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Suppose a bullet were to be fired with a velocity $v$ from the surface at equator. Considering the spin of Earth will it land at the same spot?

I tried to solve this assuming constant acceleration due to gravity.

Since the horizontal velocity of the bullet remains constant at height $h$ the angular velocity will be in (angular velocity at ground is $\omega$ and radius of Earth is $R$) $$ \omega' = \frac{\omega \times R}{(R+h)} $$ Now $\omega'$ can be written as $d\theta/dt$ and $h$ as $v\times t-0.5\times g\times t^2$ so after rearranging we get $$ d\theta = \frac{\omega\times R}{(R+vt-0.5\times g\times t^2)}dt $$ Integrating this wrt to $t$ from $0$ to $2\times v/g$ gives me the angular displacement of the bullet. Angular displacement of ground is $2\times v\times \omega/g $and if we subtract the two and further multiply by $R$ we should get the distance traveled further by the ground.

However after calculating everything I'm getting very high distance. For example, a bullet fired at $1700m/s$ will land $2,340m$ away which seems absurdly wrong. Can anyone point out where my mistake is?

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marked as duplicate by sammy gerbil, peterh, Qmechanic Mar 13 '17 at 0:00

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  • $\begingroup$ You have the right idea, but you probably forgot that the surface of the earth has also rotated by nearly 2,340m while the bullet was in the air. For an observer "standing still" on the earth, the position where the bullet lands is the difference between those two nearly equal quantities. $\endgroup$ – alephzero Mar 12 '17 at 17:44
  • $\begingroup$ "Angular displacement of ground is 2*v*w/g and if we subtract the two and further multiply by R we should get the distance traveled further by the ground." I didn't forget doing that. Maybe my calculations are wrong but I've checked everything multiple times now. $\endgroup$ – archit Mar 12 '17 at 18:00
  • $\begingroup$ @alephzero But like an aeroplane it shall the velocity of the earth too $\endgroup$ – Shashaank Mar 12 '17 at 18:17
  • $\begingroup$ Possible duplicates: physics.stackexchange.com/q/166853/2451 and links therein. $\endgroup$ – Qmechanic Mar 12 '17 at 19:21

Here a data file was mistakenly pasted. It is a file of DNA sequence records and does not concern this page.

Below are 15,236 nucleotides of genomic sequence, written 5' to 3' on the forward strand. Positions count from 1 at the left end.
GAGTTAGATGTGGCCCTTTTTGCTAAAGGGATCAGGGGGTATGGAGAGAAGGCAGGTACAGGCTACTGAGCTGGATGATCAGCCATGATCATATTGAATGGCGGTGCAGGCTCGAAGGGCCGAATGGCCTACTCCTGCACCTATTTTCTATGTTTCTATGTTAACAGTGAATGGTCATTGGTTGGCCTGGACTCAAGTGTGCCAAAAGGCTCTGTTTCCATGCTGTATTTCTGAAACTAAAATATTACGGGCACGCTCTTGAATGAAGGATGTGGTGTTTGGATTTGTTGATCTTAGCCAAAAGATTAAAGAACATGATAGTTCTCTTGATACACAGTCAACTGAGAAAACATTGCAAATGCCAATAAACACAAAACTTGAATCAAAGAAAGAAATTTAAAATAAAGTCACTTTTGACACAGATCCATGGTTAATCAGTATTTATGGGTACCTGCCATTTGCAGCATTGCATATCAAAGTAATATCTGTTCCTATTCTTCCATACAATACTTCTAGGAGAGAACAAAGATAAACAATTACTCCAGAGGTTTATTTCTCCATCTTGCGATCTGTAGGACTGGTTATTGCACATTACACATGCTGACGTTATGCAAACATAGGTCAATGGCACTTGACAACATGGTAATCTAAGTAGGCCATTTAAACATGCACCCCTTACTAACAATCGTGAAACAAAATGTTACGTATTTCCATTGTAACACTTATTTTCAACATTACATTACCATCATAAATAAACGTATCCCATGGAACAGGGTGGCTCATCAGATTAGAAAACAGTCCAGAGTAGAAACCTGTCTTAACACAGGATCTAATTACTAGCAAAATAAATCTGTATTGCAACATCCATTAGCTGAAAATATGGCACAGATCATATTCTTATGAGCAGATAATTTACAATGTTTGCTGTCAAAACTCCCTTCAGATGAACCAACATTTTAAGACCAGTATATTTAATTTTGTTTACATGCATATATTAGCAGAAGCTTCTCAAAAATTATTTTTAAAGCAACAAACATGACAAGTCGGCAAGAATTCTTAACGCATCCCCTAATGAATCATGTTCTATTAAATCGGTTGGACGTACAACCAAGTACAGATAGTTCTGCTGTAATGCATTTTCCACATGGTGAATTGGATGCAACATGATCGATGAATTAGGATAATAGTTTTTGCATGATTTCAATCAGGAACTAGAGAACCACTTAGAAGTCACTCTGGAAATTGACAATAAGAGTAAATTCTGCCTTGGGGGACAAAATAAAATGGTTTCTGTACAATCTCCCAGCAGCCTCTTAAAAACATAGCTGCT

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    $\begingroup$ Possible duplicate of Earth moves how much under my feet when I jump? $\endgroup$ – sammy gerbil Mar 12 '17 at 23:03
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Angular velocity of earth: $\Omega=\frac{2\pi}{24*60*60}\frac{rad}{s}$

Radius of earth: $R\approx 6371km$

The velocity and height of the bullet in radial direction:$$v_{radial}=v_0-gt+R\Omega \sin(\Omega t)$$ $$h=\int{v_{radial}} \ dv=v_0t-\frac{1}{2}gt^2+R\cos(\Omega t)$$

Setting $h=0$ gets the point in time $t_2\approx1323.5s$ where the bullet hits the ground.

Distance travelled in tangential direction: $s_{tang}=R\sin(\Omega t)$

Distance travelled by earth: $s_{earth}=-R\Omega t$

Net distance: $s_{net}=s_{tang}+s_{earth}\approx -946m$ (ridiculously high)

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  • $\begingroup$ When the surface is moving, the bullet also has a horizontal component $\endgroup$ – Andrei Mar 12 '17 at 18:52
  • $\begingroup$ In the first equation, shouldn't it be -gt^2/2? Also the bullet has a horizontal component. $\endgroup$ – archit Mar 12 '17 at 18:55
  • $\begingroup$ you re obiously right, compete rework $\endgroup$ – Ben L Mar 12 '17 at 22:32
  • $\begingroup$ Still too high, I tried looking over it many times but can't find the mistake. Also 1700m/s isnt too high as it's the muzzle velocity of a modern AR. $\endgroup$ – archit Mar 19 '17 at 8:01

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